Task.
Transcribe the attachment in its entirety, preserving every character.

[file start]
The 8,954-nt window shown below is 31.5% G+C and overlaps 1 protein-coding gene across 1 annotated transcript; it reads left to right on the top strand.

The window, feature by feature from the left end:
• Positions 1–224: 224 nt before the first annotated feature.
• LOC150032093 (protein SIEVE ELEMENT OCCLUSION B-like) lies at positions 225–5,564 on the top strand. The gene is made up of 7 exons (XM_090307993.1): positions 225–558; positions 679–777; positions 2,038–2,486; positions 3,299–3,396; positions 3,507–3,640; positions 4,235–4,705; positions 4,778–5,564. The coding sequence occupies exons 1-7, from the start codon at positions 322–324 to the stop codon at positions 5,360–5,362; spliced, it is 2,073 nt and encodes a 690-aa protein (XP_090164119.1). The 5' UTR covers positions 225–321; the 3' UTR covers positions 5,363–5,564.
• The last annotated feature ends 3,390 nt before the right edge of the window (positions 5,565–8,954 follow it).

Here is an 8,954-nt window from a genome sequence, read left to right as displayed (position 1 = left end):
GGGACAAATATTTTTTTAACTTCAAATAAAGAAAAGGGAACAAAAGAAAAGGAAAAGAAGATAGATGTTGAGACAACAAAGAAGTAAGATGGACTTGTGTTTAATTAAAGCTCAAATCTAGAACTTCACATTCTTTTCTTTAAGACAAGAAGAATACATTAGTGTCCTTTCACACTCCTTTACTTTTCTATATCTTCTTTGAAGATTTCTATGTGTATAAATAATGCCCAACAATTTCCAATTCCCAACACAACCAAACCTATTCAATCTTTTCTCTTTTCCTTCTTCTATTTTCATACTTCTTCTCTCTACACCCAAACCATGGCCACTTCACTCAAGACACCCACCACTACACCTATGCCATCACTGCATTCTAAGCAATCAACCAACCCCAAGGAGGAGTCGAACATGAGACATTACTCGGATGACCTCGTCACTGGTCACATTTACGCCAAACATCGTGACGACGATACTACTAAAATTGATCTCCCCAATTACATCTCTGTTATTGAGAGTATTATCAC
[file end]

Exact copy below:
The 8,954-nt window shown below is 31.5% G+C and overlaps 1 protein-coding gene across 1 annotated transcript; it reads left to right on the top strand.

The window, feature by feature from the left end:
• Positions 1–224: 224 nt before the first annotated feature.
• LOC150032093 (protein SIEVE ELEMENT OCCLUSION B-like) lies at positions 225–5,564 on the top strand. The gene is made up of 7 exons (XM_090307993.1): positions 225–558; positions 679–777; positions 2,038–2,486; positions 3,299–3,396; positions 3,507–3,640; positions 4,235–4,705; positions 4,778–5,564. The coding sequence occupies exons 1-7, from the start codon at positions 322–324 to the stop codon at positions 5,360–5,362; spliced, it is 2,073 nt and encodes a 690-aa protein (XP_090164119.1). The 5' UTR covers positions 225–321; the 3' UTR covers positions 5,363–5,564.
• The last annotated feature ends 3,390 nt before the right edge of the window (positions 5,565–8,954 follow it).

Here is an 8,954-nt window from a genome sequence, read left to right as displayed (position 1 = left end):
GGGACAAATATTTTTTTAACTTCAAATAAAGAAAAGGGAACAAAAGAAAAGGAAAAGAAGATAGATGTTGAGACAACAAAGAAGTAAGATGGACTTGTGTTTAATTAAAGCTCAAATCTAGAACTTCACATTCTTTTCTTTAAGACAAGAAGAATACATTAGTGTCCTTTCACACTCCTTTACTTTTCTATATCTTCTTTGAAGATTTCTATGTGTATAAATAATGCCCAACAATTTCCAATTCCCAACACAACCAAACCTATTCAATCTTTTCTCTTTTCCTTCTTCTATTTTCATACTTCTTCTCTCTACACCCAAACCATGGCCACTTCACTCAAGACACCCACCACTACACCTATGCCATCACTGCATTCTAAGCAATCAACCAACCCCAAGGAGGAGTCGAACATGAGACATTACTCGGATGACCTCGTCACTGGTCACATTTACGCCAAACATCGTGACGACGATACTACTAAAATTGATCTCCCCAATTACATCTCTGTTATTGAGAGTATTATCAC